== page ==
KYRGYZSTAN: Massive tax bill aimed at "crushing" Church?
The appeal to the Ministry of Finance from the Pentecostal Church of Jesus Christ against what it claimed was an unjust tax demand for 110,000 US dollars was rejected on 15 August. "The taxes are simply a means of crushing the church," senior pastor Vasili Kuzin told Forum 18 News Service. Kyrgyzstan's tax code exempts charitable bodies from tax, while the religion law prescribes taxes only on religious organisations' business activities. "It is true that the activity of religious organisations is not subject to taxation, and if the situation is indeed as you say, then the tax inspectorate is breaking the law," Natalya Shadrova of the Committee for Religious Affairs told Forum 18.
The tax inspectorate in Bishkek's Oktyabr district is demanding that the head office of the Church of Jesus Christ, which is based there, should pay taxes along with penalties and fines for non-payment of taxes totalling 4,822,839 sums (825,000 Norwegian kroner, 100,000 Euros or 110,000 US dollars), missionary Alina Shvidko told Forum 18 on 20 August from Karakol in eastern Kyrgyzstan. She said the Church had appealed to the Finance Ministry against the decision, but on 15 August it upheld the Oktyabr district tax inspectorate's decision. "They don't want to give any explanations for their decision," she added.
Shvidko argued that the tax inspectorate's decision went not only against the constitution and the religion law, but also against Article 112 of the Tax Code, which states: "Non-profit social organisations involved in charitable activity are free from taxation". However, Article 20 of the religion law specifies that "profits from industrial, economic or other income to businesses belonging to religious organisations are subject to taxation in accordance with laws of the Kyrgyz Republic". But Shvidko insists that the Church has not been engaged in economic activity and that the tax inspectorate is insisting that it pay tax on members' donations.
"You need to understand that in Kyrgyzstan laws are written for foreigners to read, while in fact the authorities have no intention of acting on them!" Pastor Kuzin told Forum 18.
"It is true that the activity of religious organisations is not subject to taxation, and if the situation is indeed as you say, then the tax inspectorate is breaking the law," Natalya Shadrova, deputy chair of the Committee for Religious Affairs, told Forum 18 from Bishkek. She agreed that 110,000 US dollars is a "huge sum of money" for Kyrgyzstan. "Let the members of the Church of Jesus Christ appeal to us and we will try to help them. We have already helped to resolve a dispute between the Baptists and the tax inspectorate."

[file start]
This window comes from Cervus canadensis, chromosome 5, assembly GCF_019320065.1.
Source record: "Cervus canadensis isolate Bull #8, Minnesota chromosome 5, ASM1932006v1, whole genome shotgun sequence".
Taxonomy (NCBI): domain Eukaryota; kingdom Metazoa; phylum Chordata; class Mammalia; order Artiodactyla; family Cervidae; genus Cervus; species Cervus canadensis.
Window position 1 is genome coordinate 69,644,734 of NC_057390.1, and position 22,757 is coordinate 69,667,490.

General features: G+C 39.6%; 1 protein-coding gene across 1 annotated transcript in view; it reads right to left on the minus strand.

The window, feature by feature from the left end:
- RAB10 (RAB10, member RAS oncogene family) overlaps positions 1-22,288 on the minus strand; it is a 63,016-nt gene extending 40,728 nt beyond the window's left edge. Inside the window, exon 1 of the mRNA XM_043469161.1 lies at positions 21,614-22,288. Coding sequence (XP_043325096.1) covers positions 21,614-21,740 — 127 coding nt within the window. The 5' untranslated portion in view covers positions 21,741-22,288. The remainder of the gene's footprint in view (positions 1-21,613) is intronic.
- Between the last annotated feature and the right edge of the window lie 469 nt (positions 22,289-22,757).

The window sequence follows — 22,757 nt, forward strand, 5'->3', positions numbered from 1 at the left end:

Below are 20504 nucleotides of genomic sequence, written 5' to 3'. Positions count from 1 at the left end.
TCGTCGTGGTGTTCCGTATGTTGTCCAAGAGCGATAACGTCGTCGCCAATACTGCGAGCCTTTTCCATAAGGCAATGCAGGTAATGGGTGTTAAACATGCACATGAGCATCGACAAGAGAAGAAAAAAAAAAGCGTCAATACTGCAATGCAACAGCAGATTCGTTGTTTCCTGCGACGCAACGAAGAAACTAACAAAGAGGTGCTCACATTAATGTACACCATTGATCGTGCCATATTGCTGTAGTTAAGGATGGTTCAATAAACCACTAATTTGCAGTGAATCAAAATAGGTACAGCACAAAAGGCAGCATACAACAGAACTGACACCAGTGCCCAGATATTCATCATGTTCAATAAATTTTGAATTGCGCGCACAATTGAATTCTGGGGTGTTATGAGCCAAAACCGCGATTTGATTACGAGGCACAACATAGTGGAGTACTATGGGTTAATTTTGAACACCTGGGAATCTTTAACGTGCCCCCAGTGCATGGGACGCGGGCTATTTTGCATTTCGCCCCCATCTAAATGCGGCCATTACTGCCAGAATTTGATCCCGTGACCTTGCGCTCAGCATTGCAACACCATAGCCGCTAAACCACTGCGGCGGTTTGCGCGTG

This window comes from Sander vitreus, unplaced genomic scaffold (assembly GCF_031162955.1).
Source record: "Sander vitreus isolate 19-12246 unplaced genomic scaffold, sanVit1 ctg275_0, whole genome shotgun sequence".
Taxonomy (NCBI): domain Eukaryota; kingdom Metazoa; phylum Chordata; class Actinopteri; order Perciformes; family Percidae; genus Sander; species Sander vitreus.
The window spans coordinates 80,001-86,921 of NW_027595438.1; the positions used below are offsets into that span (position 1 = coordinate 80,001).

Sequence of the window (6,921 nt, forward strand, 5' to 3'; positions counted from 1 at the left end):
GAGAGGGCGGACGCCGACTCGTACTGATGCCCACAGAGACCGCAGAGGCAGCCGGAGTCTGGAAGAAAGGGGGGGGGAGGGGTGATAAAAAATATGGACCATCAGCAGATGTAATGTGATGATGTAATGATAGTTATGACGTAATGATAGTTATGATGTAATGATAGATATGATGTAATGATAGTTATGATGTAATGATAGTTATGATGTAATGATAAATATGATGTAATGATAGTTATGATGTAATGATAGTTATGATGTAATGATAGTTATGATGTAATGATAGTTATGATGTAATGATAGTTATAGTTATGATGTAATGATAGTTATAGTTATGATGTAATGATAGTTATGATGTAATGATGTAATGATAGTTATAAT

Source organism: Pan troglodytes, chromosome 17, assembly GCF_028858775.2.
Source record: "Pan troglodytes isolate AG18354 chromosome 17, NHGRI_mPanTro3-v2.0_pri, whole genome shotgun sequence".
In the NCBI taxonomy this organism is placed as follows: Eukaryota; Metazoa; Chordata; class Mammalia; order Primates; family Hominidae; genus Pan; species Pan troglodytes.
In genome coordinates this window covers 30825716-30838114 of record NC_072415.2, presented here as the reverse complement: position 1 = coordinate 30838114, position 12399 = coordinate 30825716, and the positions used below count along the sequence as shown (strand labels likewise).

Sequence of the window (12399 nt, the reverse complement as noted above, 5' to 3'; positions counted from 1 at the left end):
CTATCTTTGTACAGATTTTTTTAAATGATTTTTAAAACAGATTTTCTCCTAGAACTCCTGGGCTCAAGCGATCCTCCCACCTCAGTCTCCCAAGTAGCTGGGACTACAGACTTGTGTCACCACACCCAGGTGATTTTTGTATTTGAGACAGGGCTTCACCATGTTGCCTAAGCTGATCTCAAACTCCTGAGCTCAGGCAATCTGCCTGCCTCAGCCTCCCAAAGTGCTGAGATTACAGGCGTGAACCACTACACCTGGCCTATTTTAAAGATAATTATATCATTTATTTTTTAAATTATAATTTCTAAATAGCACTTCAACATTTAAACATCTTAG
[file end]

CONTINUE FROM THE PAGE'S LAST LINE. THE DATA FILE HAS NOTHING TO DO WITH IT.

The Church of Jesus Christ claims to be one of the fastest growing Protestant Churches in Kyrgyzstan, with around 9,500 members and some 30 affiliate churches in various parts of the country. Around 30 per cent of the church's members are ethnic Kyrgyz. Pastor Kuzin believes that the high proportion of ethnic Kyrgyz - who are historically Muslims - in the Church's membership is the main reason for the authorities' opposition to the Church's activity.
At the end of June, nearly all the Church's members sent an open letter to President Askar Akayev vowing to seek asylum abroad if pressure on the Church was not ended. They complained of "economic pressure" and the government's use of agents "trying to destroy the church from within". Several of the Church's local congregations have been denied registration and have been ordered to close down (see F18News 17 July 2003).
17 July 2003
Pastor Vasili Kuzin of the Pentecostal Church of Jesus Christ says his Church's open letter to President Askar Akayev vowing to seek asylum abroad if pressure on the Church is not ended is "a last resort". "We have no other way of attracting international attention to our unfortunate situation," he told Forum 18 News Service. Banned from registering in several towns and with its churches closed down or threatened, the Church now faces a tax demand of more than 100,000 US dollars, although religious groups are tax-exempt. Sharshek Usenov of the government's religious affairs committee rejects the Church's claims. "No-one is persecuting the Church of Jesus Christ and I do not understand what Kuzin aims to achieve with this letter," he told Forum 18.
17 June 2003
With its congregations in Karakol and Osh closed down after failing to gain registration, a senior pastor of the Pentecostal Church of Jesus Christ has accused the authorities of launching a campaign to close down the Church and its affiliates. "We have not managed to register our affiliates in the provinces and the authorities are taking active advantage of that," Vasili Kuzin told Forum 18 News Service. The religious affairs committee warned Kuzin that if members of the closed Osh church continue to meet in private apartments, his Bishkek congregation will have its registration removed. Murmurzak Mamayusupov, chairman of the religious affairs committee, denied there was any deliberate obstruction. "No-one is putting obstacles in the way of their registration," he told Forum 18.
22 May 2003
The regional Muslim leader has accused Asan Erinbayev, head of Karadarya district in southern Kyrgyzstan, of "blatantly arbitrary" action in closing six out of nine local mosques. "He behaves like a medieval khan," Dilmurat haji Orozov told Forum 18 News Service from Jalal-abad. He said the Muslim community would be campaigning for the return of the mosques to believers. When Forum 18 visited the district on 9 May, Erinbayev arrived by car within ten minutes and forced Forum 18's car to stop. He made no attempt to deny the closures, but claimed the mosques had been built on state-owned land. "Now that the mosques have been closed, I can monitor the activities of the imams on my territory," he told Forum 18.